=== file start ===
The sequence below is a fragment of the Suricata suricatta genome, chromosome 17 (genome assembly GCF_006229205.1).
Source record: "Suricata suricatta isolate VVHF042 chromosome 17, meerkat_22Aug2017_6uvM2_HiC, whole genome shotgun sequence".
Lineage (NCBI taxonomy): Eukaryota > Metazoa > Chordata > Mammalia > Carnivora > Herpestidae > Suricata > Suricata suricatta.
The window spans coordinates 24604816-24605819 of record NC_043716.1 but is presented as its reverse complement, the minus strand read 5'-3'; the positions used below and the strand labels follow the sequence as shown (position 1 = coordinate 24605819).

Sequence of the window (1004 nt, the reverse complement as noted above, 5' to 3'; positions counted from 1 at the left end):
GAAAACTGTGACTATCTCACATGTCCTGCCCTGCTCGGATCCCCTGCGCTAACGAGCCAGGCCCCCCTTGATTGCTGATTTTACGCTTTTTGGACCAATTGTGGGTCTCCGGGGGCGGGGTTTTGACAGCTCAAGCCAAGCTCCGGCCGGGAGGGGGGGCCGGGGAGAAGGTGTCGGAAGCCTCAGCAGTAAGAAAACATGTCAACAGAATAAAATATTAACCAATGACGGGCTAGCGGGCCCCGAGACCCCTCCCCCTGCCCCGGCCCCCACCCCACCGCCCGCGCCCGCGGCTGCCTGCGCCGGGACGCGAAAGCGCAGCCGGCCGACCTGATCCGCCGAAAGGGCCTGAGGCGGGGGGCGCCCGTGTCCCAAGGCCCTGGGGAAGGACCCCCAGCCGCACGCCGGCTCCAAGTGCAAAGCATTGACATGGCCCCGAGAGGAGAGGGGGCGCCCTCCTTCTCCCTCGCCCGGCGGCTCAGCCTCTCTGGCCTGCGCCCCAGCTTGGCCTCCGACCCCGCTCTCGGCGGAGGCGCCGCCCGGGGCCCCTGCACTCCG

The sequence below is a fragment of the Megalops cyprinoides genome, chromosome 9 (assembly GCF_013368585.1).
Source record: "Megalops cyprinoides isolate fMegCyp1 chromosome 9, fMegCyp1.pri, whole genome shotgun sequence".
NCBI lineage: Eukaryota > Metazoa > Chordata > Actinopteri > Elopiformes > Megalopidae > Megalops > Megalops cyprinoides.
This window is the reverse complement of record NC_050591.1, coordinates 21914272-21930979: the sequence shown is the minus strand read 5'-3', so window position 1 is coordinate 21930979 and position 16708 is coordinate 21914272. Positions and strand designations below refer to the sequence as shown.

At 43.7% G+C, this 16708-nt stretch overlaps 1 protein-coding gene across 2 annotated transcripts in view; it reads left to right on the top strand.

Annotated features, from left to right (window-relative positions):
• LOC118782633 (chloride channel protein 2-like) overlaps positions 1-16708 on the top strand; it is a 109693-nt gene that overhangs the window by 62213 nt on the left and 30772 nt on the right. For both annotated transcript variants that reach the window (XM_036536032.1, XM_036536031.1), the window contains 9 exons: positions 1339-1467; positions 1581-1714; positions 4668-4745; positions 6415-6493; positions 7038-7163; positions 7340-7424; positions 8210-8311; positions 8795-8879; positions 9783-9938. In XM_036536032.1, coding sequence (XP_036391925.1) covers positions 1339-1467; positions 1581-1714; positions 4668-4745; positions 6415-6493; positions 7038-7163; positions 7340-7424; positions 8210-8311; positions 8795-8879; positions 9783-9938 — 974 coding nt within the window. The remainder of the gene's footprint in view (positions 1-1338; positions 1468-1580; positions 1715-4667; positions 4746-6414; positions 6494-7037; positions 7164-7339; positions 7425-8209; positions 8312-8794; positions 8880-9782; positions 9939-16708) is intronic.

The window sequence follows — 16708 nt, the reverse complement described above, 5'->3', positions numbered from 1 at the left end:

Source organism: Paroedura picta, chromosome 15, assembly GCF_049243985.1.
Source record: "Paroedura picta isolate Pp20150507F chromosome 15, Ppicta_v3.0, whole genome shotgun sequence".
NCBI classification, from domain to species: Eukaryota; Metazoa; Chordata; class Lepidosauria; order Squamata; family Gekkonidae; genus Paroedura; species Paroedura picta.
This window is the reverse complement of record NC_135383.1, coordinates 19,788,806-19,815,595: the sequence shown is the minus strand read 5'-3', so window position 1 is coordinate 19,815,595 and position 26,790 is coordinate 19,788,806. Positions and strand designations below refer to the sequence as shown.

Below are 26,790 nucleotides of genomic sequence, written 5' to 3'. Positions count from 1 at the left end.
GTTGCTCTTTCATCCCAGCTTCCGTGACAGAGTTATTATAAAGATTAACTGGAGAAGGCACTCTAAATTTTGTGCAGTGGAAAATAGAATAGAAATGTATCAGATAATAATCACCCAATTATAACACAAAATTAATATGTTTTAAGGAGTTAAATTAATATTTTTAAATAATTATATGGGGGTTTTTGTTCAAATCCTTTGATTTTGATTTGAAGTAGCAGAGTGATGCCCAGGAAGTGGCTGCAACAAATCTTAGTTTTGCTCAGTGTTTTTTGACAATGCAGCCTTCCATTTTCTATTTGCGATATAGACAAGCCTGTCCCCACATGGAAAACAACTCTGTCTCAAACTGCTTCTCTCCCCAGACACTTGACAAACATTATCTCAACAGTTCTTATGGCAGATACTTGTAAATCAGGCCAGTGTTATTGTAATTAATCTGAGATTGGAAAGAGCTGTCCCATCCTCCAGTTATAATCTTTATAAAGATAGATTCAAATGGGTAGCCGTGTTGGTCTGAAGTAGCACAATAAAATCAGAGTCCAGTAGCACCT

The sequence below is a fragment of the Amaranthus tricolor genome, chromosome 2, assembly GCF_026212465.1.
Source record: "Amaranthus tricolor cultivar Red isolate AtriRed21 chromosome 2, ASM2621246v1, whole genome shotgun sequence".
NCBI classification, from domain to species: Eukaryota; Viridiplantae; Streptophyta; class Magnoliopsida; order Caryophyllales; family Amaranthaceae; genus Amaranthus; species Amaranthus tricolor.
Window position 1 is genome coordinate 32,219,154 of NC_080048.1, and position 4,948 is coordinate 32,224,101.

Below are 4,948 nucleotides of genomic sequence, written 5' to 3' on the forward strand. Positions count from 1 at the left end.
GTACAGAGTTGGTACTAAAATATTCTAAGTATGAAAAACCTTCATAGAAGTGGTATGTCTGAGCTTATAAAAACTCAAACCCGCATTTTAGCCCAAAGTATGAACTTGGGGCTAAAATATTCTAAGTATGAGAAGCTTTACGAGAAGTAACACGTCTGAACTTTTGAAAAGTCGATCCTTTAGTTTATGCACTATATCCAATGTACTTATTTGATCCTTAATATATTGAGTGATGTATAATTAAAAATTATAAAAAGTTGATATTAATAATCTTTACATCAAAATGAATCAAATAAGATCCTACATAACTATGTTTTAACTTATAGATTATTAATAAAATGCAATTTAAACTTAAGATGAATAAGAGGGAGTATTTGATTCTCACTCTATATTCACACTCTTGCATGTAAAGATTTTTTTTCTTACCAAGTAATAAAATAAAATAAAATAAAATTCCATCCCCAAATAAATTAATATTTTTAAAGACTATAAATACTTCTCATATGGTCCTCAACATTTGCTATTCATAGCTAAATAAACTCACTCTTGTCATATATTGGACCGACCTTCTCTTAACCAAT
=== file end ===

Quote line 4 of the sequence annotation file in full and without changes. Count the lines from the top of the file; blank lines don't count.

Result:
The window spans coordinates 24604816-24605819 of record NC_043716.1 but is presented as its reverse complement, the minus strand read 5'-3'; the positions used below and the strand labels follow the sequence as shown (position 1 = coordinate 24605819).